Apart from having to latch on to regional pronunciations, like de (duo), hou (hao), he (hei), bie (bei), ha (xia), ka (qu), and so on, Guo Yuhua soon helped me pick up some basic expressions, like haikai 解开 “understand” and chuanka 串去 “go for a stroll”. Now I can finally savour the language of her meticulous documenting of peasants’ reflections, albeit twenty years too late—basic expressions like nazhen 那阵 “then” (jiuqian 旧前 “in the old days”); zhezhen 这阵 or erke 尔刻 “now”; laoha 老下 “dead”; yiman 一漫 “totally”; ele 恶了 “very” (not the standard feichang). The whole commune system is known as nongyeshe 农业社 or daheying 大合营; for collective labour they say dongdan 动弹.

Among the many pleasures of peasant language is its liberal use of expletives, a revealing contrast with the standard Chinese of propaganda—polished, polite, and so flagrantly false as to insult the intelligence.

Religion and ritual
Guo Yuhua’s PhD, which became the book

  • Side kunrao yu shengde zhizhuo 生的困扰与死的执着:中国民间丧葬仪式与传统生死观 [The puzzle of death and the obstinacy of life: Chinese folk mortuary ritual and traditional concepts of life and death] (Beijing: Zhongguo Renmin daxue cbs, 1992),

largely concerned traditional rural mortuary rituals, and remains stimulating (note her fieldnotes from Shanxi and Shaanxi, pp.198–217). Indeed, her 2000 article on Jicun in Ritual and social change contains more material on changing temple life there than does her 2013 book.

While she has moved on from ritual to broader social issues, she recognizes the importance of both religion and religious studies in China. I think of de Martino‘s fieldwork on taranta in south Italy, also engaging with the plight of the sufferers.

Guo Yuhua sees religion and myth as behaviour with long historical roots to explain the world, a kind of survival technique. (cf. Ju Xi). In an email she notes similarities with the CCP’s enforced belief system:

If the latter is as “scientific” as they claim, then it too should be subject to corroborating or refuting; it should be explored, debated, doubted, critiqued. But the current reality is that it demands unconditional veneration as an item of faith, even written into the constitution—a totally illogical position.

Religious studies should take account of such [sociological] approaches, rather than mere descriptive documentation or “salvage”—viable cultures will endure and evolve without such measures. Given the importance of religion in society, as long as studies takes account of its social basis, then it’s a worthy discipline.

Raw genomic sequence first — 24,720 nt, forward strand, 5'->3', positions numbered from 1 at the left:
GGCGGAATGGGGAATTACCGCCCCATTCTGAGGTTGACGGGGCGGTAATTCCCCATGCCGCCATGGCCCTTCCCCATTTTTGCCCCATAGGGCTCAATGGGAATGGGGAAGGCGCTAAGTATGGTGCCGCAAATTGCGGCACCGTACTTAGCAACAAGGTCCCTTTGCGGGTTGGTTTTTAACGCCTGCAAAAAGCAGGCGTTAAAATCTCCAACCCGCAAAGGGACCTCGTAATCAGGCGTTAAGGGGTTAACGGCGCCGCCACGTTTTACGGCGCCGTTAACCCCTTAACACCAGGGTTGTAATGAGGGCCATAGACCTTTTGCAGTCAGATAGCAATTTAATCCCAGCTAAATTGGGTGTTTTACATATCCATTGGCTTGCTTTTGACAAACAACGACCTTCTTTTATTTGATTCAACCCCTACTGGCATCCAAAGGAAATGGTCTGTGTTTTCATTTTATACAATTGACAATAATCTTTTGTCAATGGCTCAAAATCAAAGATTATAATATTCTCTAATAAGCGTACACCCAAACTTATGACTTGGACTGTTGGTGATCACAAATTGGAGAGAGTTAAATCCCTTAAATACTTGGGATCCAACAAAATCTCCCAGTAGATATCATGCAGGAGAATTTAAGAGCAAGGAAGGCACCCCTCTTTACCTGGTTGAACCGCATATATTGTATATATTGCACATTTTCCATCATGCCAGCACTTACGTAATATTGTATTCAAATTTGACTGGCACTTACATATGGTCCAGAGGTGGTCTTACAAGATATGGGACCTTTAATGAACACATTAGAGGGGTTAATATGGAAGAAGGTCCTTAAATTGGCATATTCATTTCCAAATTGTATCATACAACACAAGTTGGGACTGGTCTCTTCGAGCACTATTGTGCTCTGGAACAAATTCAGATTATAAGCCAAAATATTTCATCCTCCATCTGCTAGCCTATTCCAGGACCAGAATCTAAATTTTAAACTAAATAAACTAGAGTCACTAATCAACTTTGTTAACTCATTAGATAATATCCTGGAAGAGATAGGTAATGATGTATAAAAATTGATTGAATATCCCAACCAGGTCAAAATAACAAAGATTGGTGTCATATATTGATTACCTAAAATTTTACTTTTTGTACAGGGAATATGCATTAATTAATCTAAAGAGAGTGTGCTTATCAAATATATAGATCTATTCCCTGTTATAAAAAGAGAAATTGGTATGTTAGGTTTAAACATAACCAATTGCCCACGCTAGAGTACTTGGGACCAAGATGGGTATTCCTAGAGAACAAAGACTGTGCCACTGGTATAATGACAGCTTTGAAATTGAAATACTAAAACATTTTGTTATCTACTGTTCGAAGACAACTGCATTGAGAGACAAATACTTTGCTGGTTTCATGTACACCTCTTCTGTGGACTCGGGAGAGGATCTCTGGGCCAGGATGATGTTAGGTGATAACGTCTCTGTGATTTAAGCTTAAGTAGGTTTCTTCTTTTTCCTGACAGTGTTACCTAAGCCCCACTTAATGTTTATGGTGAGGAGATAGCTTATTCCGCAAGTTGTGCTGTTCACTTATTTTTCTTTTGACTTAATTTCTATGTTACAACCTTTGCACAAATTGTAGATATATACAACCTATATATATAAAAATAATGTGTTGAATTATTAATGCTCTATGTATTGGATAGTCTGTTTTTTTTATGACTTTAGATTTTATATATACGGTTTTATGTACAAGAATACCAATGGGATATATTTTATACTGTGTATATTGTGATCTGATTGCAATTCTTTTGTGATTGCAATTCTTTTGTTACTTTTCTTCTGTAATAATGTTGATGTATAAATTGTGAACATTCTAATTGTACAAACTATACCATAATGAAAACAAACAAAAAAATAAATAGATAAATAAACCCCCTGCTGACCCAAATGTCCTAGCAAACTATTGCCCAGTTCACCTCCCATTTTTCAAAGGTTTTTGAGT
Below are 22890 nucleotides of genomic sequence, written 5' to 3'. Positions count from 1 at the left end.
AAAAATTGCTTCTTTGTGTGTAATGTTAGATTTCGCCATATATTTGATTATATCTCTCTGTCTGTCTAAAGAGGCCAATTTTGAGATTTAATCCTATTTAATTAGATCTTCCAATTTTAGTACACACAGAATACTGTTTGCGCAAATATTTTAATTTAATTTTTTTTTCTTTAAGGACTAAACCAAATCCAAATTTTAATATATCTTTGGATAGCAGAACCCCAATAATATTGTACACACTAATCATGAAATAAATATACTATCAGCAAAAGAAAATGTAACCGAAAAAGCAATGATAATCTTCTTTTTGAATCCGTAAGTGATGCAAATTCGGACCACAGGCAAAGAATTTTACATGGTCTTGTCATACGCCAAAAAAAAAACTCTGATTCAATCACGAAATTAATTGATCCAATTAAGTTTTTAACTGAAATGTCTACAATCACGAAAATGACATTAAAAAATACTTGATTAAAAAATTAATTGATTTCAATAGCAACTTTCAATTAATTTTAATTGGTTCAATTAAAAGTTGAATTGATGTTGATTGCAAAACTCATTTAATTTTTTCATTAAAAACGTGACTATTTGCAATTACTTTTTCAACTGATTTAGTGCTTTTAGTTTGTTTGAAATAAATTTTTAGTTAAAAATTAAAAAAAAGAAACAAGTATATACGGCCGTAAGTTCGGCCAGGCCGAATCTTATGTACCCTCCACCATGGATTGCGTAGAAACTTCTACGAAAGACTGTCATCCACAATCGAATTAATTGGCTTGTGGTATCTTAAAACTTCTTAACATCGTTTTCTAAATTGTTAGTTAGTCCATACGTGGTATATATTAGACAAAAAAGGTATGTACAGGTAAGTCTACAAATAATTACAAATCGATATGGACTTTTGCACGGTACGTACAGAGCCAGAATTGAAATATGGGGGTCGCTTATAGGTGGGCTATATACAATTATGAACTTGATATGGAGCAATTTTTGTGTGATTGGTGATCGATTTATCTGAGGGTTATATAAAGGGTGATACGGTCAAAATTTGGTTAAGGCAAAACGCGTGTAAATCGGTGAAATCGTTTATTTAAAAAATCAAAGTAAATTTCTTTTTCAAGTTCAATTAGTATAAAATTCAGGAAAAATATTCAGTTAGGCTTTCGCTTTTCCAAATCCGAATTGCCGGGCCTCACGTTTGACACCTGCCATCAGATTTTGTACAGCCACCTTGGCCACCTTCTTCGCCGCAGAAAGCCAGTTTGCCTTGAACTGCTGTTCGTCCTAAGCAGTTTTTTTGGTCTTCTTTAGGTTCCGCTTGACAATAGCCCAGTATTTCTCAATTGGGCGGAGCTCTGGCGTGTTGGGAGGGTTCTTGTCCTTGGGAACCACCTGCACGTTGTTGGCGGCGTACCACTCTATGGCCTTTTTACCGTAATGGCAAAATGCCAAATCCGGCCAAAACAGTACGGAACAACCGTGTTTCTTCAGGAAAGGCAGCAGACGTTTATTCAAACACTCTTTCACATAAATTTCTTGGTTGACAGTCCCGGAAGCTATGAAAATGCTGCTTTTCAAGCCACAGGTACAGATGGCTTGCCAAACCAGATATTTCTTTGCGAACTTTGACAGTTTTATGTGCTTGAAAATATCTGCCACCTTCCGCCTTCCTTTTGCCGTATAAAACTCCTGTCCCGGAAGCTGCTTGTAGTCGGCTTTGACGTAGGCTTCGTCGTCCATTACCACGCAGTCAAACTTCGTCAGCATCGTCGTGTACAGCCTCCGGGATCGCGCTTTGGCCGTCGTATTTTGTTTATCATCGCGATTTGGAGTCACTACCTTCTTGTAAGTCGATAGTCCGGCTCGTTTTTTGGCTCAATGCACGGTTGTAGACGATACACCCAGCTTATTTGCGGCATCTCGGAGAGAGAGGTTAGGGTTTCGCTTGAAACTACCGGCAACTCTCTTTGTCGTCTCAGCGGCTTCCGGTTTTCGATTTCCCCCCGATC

As she observed in interview, alluding to the Gemeinschaft and Gesellschaft debate,

If you say, Chinese tradition is such a society of rites and customs (lisu 礼俗), not of legal rationality (fali 法理), then its distinctive feature is human governance. To be satisfied with this explanation is to shirk responsibility, because if everything goes back to the ancestors, then what is there for us to do? If one wants true reform, I think we have to start from the institutional level, so naturally we have to transfer our attentions towards institutions, or more precisely, the interactive configuration of culture and human nature. 

Expressive culture
My taste of fieldwork with Guo Yuhua only increased my own quest to relate local expressive cultures to politics and society—a common goal of ethnomusicologists, but much less commonly achieved for China.

On one hand, the study of imperial China is eminently necessary, but for many Chinese scholars it has had the added attraction of being relatively safe (cf. former Yugoslavia). Studies of culture and ritual, too, tend to be an autonomous zone into which social change since 1900 rarely intrudes.

As the state has receded somewhat since the 1980s, it may seem slightly less risky to document the current fortunes of folk genres, though this too often descends into a simplistic lament about the lack of a new generation; and as the overall society certainly becomes more affluent, those stark social problems that do remain continue to be taboo. So we accumulate dry lists of ritual manuals and sequences, vocal and instrumental items, and birthdates of performers.